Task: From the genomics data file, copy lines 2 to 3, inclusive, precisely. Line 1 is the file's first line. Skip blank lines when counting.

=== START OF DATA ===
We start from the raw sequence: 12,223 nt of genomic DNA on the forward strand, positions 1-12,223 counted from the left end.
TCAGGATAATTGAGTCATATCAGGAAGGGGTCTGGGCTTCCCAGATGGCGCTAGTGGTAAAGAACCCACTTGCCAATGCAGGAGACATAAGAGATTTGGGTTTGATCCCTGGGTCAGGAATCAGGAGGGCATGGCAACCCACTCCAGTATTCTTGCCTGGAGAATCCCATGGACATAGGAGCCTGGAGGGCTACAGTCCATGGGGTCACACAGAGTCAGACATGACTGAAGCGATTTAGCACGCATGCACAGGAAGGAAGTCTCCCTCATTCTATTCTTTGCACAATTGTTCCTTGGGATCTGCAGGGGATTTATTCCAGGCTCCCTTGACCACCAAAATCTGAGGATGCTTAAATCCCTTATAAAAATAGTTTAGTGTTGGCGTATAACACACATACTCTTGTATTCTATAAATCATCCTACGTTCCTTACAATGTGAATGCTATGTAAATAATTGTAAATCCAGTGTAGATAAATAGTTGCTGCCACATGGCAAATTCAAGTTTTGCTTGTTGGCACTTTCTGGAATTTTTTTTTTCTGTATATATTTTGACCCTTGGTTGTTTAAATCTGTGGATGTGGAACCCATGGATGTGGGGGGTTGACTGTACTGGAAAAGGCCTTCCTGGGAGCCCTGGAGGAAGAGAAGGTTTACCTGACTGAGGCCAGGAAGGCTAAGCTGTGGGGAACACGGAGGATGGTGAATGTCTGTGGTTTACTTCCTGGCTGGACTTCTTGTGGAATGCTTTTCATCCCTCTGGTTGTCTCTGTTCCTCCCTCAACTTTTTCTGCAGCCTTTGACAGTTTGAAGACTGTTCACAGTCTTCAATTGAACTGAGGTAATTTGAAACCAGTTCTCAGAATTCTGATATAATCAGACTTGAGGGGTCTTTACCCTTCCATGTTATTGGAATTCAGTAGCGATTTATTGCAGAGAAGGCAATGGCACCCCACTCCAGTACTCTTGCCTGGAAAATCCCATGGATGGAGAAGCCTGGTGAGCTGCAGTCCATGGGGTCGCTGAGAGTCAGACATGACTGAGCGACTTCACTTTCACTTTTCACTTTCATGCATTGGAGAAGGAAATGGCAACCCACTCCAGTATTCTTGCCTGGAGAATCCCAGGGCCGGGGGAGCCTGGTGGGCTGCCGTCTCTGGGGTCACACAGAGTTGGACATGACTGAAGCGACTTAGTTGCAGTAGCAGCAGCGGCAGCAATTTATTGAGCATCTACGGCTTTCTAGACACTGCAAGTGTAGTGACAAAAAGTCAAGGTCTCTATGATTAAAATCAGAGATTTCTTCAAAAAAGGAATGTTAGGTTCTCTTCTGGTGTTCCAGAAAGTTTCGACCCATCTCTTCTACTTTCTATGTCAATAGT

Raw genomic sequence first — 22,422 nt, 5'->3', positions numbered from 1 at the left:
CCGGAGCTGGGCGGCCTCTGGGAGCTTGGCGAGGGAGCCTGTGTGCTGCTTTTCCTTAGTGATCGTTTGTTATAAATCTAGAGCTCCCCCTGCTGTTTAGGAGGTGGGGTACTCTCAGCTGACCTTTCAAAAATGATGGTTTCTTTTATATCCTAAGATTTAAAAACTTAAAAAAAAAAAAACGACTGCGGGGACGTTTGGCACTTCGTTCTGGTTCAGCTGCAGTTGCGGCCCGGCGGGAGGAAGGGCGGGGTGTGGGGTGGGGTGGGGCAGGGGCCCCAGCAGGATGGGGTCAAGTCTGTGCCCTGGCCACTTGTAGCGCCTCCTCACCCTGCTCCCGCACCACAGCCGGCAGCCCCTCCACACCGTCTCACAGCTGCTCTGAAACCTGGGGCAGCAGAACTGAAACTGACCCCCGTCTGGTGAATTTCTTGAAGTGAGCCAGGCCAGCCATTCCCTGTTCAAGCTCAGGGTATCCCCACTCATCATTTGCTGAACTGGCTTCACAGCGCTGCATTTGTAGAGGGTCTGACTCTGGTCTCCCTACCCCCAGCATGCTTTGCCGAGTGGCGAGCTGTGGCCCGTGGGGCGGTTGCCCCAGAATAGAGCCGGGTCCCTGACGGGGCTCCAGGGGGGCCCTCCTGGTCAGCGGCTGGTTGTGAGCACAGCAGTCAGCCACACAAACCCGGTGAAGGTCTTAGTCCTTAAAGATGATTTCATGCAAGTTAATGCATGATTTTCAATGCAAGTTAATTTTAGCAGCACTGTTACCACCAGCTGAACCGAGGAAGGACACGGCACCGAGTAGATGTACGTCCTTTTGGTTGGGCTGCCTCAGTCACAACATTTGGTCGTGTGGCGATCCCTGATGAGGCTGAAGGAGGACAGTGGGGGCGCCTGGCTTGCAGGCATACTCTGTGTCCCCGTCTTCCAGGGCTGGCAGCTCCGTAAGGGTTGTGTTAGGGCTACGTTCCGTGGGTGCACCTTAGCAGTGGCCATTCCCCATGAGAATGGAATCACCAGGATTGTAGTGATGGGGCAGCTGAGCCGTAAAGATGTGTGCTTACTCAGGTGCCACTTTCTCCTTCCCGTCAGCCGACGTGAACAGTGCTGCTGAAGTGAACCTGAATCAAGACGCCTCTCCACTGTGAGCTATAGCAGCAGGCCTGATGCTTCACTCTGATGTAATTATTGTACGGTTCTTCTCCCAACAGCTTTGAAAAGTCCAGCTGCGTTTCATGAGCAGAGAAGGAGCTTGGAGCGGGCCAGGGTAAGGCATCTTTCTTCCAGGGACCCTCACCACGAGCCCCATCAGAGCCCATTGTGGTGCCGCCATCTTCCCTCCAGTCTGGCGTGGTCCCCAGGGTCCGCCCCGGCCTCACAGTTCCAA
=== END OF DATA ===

TCAGGATAATTGAGTCATATCAGGAAGGGGTCTGGGCTTCCCAGATGGCGCTAGTGGTAAAGAACCCACTTGCCAATGCAGGAGACATAAGAGATTTGGGTTTGATCCCTGGGTCAGGAATCAGGAGGGCATGGCAACCCACTCCAGTATTCTTGCCTGGAGAATCCCATGGACATAGGAGCCTGGAGGGCTACAGTCCATGGGGTCACACAGAGTCAGACATGACTGAAGCGATTTAGCACGCATGCACAGGAAGGAAGTCTCCCTCATTCTATTCTTTGCACAATTGTTCCTTGGGATCTGCAGGGGATTTATTCCAGGCTCCCTTGACCACCAAAATCTGAGGATGCTTAAATCCCTTATAAAAATAGTTTAGTGTTGGCGTATAACACACATACTCTTGTATTCTATAAATCATCCTACGTTCCTTACAATGTGAATGCTATGTAAATAATTGTAAATCCAGTGTAGATAAATAGTTGCTGCCACATGGCAAATTCAAGTTTTGCTTGTTGGCACTTTCTGGAATTTTTTTTTTCTGTATATATTTTGACCCTTGGTTGTTTAAATCTGTGGATGTGGAACCCATGGATGTGGGGGGTTGACTGTACTGGAAAAGGCCTTCCTGGGAGCCCTGGAGGAAGAGAAGGTTTACCTGACTGAGGCCAGGAAGGCTAAGCTGTGGGGAACACGGAGGATGGTGAATGTCTGTGGTTTACTTCCTGGCTGGACTTCTTGTGGAATGCTTTTCATCCCTCTGGTTGTCTCTGTTCCTCCCTCAACTTTTTCTGCAGCCTTTGACAGTTTGAAGACTGTTCACAGTCTTCAATTGAACTGAGGTAATTTGAAACCAGTTCTCAGAATTCTGATATAATCAGACTTGAGGGGTCTTTACCCTTCCATGTTATTGGAATTCAGTAGCGATTTATTGCAGAGAAGGCAATGGCACCCCACTCCAGTACTCTTGCCTGGAAAATCCCATGGATGGAGAAGCCTGGTGAGCTGCAGTCCATGGGGTCGCTGAGAGTCAGACATGACTGAGCGACTTCACTTTCACTTTTCACTTTCATGCATTGGAGAAGGAAATGGCAACCCACTCCAGTATTCTTGCCTGGAGAATCCCAGGGCCGGGGGAGCCTGGTGGGCTGCCGTCTCTGGGGTCACACAGAGTTGGACATGACTGAAGCGACTTAGTTGCAGTAGCAGCAGCGGCAGCAATTTATTGAGCATCTACGGCTTTCTAGACACTGCAAGTGTAGTGACAAAAAGTCAAGGTCTCTATGATTAAAATCAGAGATTTCTTCAAAAAAGGAATGTTAGGTTCTCTTCTGGTGTTCCAGAAAGTTTCGACCCATCTCTTCTACTTTCTATGTCAATAGT

Raw genomic sequence first — 22,422 nt, 5'->3', positions numbered from 1 at the left: